My kids own a couple of Nintendo DS’s and it interesting that Gruber brings Nintendo into the conversation.
Nintendo have a similar approach to Apple, in that all apps released on the DS must go through an approval process.
I can say that there are a lot of DS games that are certainly cash-in products with poor graphics and have a ‘Adobe Flash’ game feel.
There are also a lot of high quality games also, but it shows that even when you have a stringent approval process, crap can still get through, hence the multitude of fart apps, softcore porn, and repackaged Gutenburg books on Apple’s AppStore.
What is Apple to do? Well they must do something. At the moment it’s difficult to find good quality apps on the AppStore, and you have to wade through a lot of hay, to get to the needle you’re looking for.
I think the small screen of the iPhone doesn’t help. Apple keeps the UI of the AppStore on the iPhone very simple, but it’s this simplicity that stops you from doing more advanced searches.
The only real way I find decent apps, is to fall back on other forms of advertising, such as when apps are mentioned on podcasts and on blogs.
I’m fully supportive of Apple’s approval process, I understand why it’s needed, but finding apps amongst the ever growing number available is a problem that’s only going to get worse.
It’s rare that we see past Steve’s RDF and get a taste of what his real motivations are, to-wit: comments concerning Adobe:
They are lazy, Jobs says. They have all this potential to do interesting things but they just refuse to do it. They don’t do anything with the approaches that Apple is taking, like Carbon. Apple does not support Flash because it is so buggy, he says. Whenever a Mac crashes more often than not it’s because of Flash. No one will be using Flash, he says. The world is moving to HTML5.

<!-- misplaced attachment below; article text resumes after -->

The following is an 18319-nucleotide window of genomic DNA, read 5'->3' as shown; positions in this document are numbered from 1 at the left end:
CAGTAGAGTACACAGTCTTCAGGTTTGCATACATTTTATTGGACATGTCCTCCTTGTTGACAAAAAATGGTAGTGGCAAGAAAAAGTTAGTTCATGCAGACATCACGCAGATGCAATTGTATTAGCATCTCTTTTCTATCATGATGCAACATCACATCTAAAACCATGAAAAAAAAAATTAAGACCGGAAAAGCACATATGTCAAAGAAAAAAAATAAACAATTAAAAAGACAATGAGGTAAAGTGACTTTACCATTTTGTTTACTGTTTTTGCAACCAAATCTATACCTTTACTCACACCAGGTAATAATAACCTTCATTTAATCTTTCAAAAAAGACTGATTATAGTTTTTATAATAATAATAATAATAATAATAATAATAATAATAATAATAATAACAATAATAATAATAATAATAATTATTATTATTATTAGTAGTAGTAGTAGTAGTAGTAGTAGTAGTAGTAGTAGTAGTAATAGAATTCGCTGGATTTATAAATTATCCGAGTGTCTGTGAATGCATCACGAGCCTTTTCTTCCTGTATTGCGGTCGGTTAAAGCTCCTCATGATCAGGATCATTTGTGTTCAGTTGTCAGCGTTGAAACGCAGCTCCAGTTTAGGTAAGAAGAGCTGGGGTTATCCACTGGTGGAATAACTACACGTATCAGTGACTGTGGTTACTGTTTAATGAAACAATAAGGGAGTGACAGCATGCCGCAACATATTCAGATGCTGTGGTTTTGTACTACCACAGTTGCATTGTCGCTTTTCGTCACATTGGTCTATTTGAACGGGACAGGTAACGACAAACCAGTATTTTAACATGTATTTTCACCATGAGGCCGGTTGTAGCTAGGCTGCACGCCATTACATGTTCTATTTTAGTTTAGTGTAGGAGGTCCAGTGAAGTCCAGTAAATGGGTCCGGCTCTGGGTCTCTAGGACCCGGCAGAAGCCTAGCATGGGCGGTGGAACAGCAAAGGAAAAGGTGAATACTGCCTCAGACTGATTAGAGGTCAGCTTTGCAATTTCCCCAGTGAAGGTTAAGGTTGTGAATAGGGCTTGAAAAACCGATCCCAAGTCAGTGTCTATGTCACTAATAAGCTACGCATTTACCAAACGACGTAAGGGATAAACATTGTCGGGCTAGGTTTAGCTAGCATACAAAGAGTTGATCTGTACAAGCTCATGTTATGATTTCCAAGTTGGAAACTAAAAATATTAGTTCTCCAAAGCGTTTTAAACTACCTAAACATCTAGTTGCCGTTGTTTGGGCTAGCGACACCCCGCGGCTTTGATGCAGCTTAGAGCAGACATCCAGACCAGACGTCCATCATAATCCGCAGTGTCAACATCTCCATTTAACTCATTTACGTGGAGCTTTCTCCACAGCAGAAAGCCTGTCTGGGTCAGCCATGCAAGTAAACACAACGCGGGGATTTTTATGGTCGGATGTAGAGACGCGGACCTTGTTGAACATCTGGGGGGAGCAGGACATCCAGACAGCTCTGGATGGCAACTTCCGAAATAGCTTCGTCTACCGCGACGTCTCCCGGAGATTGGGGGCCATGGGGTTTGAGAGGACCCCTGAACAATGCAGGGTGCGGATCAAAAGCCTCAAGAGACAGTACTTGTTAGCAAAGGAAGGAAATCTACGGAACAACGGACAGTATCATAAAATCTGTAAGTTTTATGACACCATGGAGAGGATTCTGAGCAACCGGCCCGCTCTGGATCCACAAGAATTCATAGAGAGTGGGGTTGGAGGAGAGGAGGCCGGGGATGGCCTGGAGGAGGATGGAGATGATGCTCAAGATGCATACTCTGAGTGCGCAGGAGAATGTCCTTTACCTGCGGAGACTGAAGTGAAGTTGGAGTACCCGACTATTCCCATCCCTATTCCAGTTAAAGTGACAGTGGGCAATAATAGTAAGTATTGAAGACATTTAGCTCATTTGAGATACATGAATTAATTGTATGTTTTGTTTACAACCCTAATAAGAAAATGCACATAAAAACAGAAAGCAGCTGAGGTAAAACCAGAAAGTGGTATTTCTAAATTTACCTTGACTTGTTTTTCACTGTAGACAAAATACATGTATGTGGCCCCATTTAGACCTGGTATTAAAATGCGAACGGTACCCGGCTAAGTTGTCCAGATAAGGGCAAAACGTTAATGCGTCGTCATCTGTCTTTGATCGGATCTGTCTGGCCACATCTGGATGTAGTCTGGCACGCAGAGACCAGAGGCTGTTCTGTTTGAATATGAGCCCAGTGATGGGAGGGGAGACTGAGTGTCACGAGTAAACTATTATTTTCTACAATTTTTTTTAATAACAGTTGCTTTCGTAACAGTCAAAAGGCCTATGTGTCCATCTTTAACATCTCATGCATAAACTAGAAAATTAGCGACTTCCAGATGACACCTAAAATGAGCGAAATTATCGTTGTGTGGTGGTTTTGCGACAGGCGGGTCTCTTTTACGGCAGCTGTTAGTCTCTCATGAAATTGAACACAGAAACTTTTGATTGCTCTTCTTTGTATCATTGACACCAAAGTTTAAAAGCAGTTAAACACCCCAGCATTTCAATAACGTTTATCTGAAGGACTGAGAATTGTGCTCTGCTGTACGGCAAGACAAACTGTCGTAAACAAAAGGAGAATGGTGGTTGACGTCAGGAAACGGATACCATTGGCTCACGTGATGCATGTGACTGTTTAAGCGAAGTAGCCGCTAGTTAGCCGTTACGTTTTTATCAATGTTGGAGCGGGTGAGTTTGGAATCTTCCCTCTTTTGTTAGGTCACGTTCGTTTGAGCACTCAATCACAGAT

In my view this is the real reason why we don’t see Flash on the iPhone and iPad, Steve’s angry that they haven’t embraced Apple’s development environment fully, if at all.
It’s common knowledge that Adobe use their own cross-platform development software so that they can create software for Apple and Windows in tandem. As far as I know, Apple’s development kits allow you to do just that as well.
Steve’s bottom line – don’t use Carbon, we won’t use Flash.
A good a comprehensive review from Andy Inakhto, covering the pros and cons of Tyrell Corps’ new phone.
One of the problems that Andy sees it the fragmentation of the Android OS. The platform is not set in stone, some things work on your Android phone, but may not work on your friends’. This is because Google has given too much control to the carrier, however Andy comments that this may be a moot point because of a similarity on the iPhone:
Alas, even the comparative utopia of Apple’s iPhone’s “One OS to rule them all” system can’t last forever; early reports are that iPhone OS 4.0 will bring enough new core features that only the iPhone 3G and 3GS will run it.
I would strongly argue that that the fragmentation of Android is worse than the ‘fragmentation’ of the iPhone, because it doesn’t matter how many times Apple fragments the iPhone – they control & manage every fragmentation. Google does not.